My advice, go on give it a try, I guarantee you won’t be the fastest, or the slowest…and it’s Free for Everyone for Ever.

Here the website link

2020/4

A Happy and civil New Year to you.

“Civility”: formal politeness and courtesy in behaviour or speech.

2019 was a year of change, so will 2020 be and 2021, 2022, 2023. I think you get the picture. Get used to it, there is little point resenting change. No matter who you are or where you are you have choices in response. Anyone who has read “Man’s search for meaning by Viktor Frankl” (and there is no better way to start your year) will be familiar with his experiences in concentration camps which led to his belief that you are always free to choose your attitude in any set of circumstances.

My blogging has been reduced and distracted this year because of one person’s criticism of something that I wrote and their persistent and personal attacks upon my integrity. Briefly, I wrote a blogpost following the death of Chuck Berry and told the story of how I had once seen him in concert – the post mentioned the date, the venue, the set list and an event which Chuck was famous for in the way that he conducted business.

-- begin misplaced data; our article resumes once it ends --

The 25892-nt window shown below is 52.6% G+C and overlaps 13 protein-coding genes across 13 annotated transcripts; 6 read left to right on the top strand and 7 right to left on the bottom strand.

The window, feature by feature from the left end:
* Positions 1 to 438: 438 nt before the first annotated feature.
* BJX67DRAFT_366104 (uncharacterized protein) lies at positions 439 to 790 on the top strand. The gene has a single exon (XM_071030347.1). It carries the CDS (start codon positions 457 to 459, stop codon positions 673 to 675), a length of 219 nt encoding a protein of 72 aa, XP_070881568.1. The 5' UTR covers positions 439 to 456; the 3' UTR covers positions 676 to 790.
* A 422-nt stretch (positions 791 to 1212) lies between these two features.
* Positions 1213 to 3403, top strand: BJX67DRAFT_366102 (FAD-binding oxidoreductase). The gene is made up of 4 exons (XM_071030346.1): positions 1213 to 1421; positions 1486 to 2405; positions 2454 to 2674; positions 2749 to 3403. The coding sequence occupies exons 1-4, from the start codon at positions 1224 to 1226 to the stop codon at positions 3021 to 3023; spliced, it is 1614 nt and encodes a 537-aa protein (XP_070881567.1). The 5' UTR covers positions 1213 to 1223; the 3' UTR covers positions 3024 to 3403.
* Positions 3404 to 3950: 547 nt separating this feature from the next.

The individual concerned contacted me, said that I had libelled and defamed them (they had been involved in organising the concert) and was seeking damages. I apologised for any mistakes, firstly edited the post and then when they persisted, took it down. Sadly this wasn’t sufficiently contrite for this individual and they persisted in making accusations. I blocked their emails but they were still able to contact me via the blog site.

Incidentally I stand by what I wrote but that is now academic, the complainant has consulted with his “learned friends” and there is no case for me to answer.

What upset me about this occurrence was the lack of civility with which the complainer behaved and how they decided that I was somehow driven by greed and malice. At all times I tried to show civility to them in the face of unpleasant personal accusations. There are many things wrong with the world in which we live but this event crystallised the lack of civility the definition of which is at the top of the post.

If anything, on reflection, this event has made me more determined to be civil, to be an ambassador of goodwill and to not be distracted from the work that I do, the life that I choose to live and the way that I live it.

So thank you Chuck for this reflection, and helping me come to a conclusion, may you Rest In Peace and Rock ever on.

2020/01

Oh the places I will go – Part 3 – Bounceback

Part 1 – The World at my feet

Part 2 – The World at my feet – in pieces